Review by Michael Jacobson

Stars:  Bela Lugosi, Robert Kent, Dorothy Arnold
Director:  Ford Beebe, Saul A. Goodkind
Audio:  Dolby Digital Mono
Video:  Standard 1.33:1
Studio:  Whirlwind Media
Features:  None
Length:  265 Minutes
Release Date:  September 19, 2000

Film ***

The Saturday morning serial is a lost art.  Movie houses used to play these little cheesy twenty minute shorts at the beginning of their feature programs, for the sole purpose of insuring that everyone would be back next week for the continuation of the story.  Characters like Buck Rogers and Flash Gordon were featured in modest, low budget adventures that were nevertheless intriguing enough to earn a return audience, who just HAD to see how the hero got out of that sea of quicksand while surrounded by chomping alligators.

Fans of these serials can rejoice now, as these antiquated staples of a bygone area are beginning to make their way to DVD.  The Phantom Creeps, often referred to as one of the better examples of the serial, is as good a pick to use in starting a collection as any.  It originally aired in 1939 and starred Bela Lugosi, near the medium of his career between his Dracula superstardom and his Ed Wood B-picture finale.  His performance as Dr. Alex Zorka here proves him a man capable of wearing either mantle with a kind of dignity.  The serial would later be edited down to a 79 minute movie (that’s some editing job!) and re-released, but with this DVD, you get the full 265 minute, twelve episode feature the way it was meant to be seen.

I don’t want to give away too much of the plot, because most of the fun of serials is the cliffhanger at the end of each episode.  All of the first eleven episodes here leaves you pondering “what next?” until finally wrapping up in episode twelve.  The good news is, of course, you don’t have to WAIT an entire week to find out.  Unless you want to.  It’s up to you.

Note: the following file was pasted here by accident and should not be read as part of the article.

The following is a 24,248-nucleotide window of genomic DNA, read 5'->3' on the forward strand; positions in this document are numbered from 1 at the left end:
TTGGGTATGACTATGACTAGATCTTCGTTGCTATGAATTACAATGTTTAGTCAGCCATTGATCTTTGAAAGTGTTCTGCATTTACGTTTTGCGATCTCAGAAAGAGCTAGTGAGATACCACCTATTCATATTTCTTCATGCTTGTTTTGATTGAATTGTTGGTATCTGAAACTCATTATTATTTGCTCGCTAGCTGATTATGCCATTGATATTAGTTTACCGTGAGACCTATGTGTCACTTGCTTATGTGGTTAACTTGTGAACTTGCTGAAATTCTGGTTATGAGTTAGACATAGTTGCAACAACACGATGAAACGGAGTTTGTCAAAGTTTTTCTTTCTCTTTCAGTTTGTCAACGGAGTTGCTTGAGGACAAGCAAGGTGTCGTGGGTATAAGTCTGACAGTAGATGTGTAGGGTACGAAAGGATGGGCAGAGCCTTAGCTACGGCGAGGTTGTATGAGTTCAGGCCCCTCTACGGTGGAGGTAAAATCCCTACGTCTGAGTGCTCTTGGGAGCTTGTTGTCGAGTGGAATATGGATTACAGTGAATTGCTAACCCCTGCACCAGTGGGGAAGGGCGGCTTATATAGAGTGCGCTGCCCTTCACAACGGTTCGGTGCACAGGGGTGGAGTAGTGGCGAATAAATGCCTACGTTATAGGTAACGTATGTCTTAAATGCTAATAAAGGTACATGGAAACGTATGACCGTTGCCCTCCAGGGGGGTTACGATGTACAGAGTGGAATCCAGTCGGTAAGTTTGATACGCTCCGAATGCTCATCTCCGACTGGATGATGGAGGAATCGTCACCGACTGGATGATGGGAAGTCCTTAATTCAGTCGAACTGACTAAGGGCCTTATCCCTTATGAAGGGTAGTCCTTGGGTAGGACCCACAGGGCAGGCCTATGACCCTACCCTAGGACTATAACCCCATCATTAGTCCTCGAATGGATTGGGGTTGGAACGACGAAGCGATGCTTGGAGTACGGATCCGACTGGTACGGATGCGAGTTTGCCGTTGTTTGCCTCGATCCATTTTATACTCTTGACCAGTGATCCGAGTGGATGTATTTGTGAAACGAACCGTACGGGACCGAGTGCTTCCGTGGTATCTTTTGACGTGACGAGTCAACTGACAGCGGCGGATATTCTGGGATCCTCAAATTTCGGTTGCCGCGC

Zorka is a brilliant scientist who has managed to harness the energy of a strange meteorite to create wondrous inventions:  a giant robot with a demonic face, an invisibility belt, and suspended animation tablets that go off when a mechanical spider (huh?) seeks them out.  Now, Zorka could use these inventions for the betterment of mankind, but how are you going to stretch THAT over twelve episodes?  No, Zorka plans to sell to the highest bidder, regardless of who it might be.

But others are soon onto him.  First, a couple of FBI agents who are aware of Zorka’s inventions and plan to learn his secrets and stop him.  Then there’s the pretty young female reporter, who wants to scoop the agents’ story.  Then there’s another scientist, who begins to piece it all together.  What happens next?  Come back next week…

Of course, this isn’t high art, and the resolutions to the cliffhangers might be a little less than satisfactory for today’s audiences.  At the end of one episode, for example, you see an unconscious man in a speeding car, and the car zooms over a cliff and explodes.  The next episode shows the same scenario, but inserts footage where the man wakes up, realizes his plight, and jumps from the car…THEN we see it sail over the cliff and explode.  You can’t help but think, this isn’t fair!  Have you all got amnesia?  This isn’t what happened last week!  They just CHEATED us!  HE DIDN’T GET OUT OF THE COCKADOODY CAR!!!!…Um, sorry.  Lost my head there for a minute.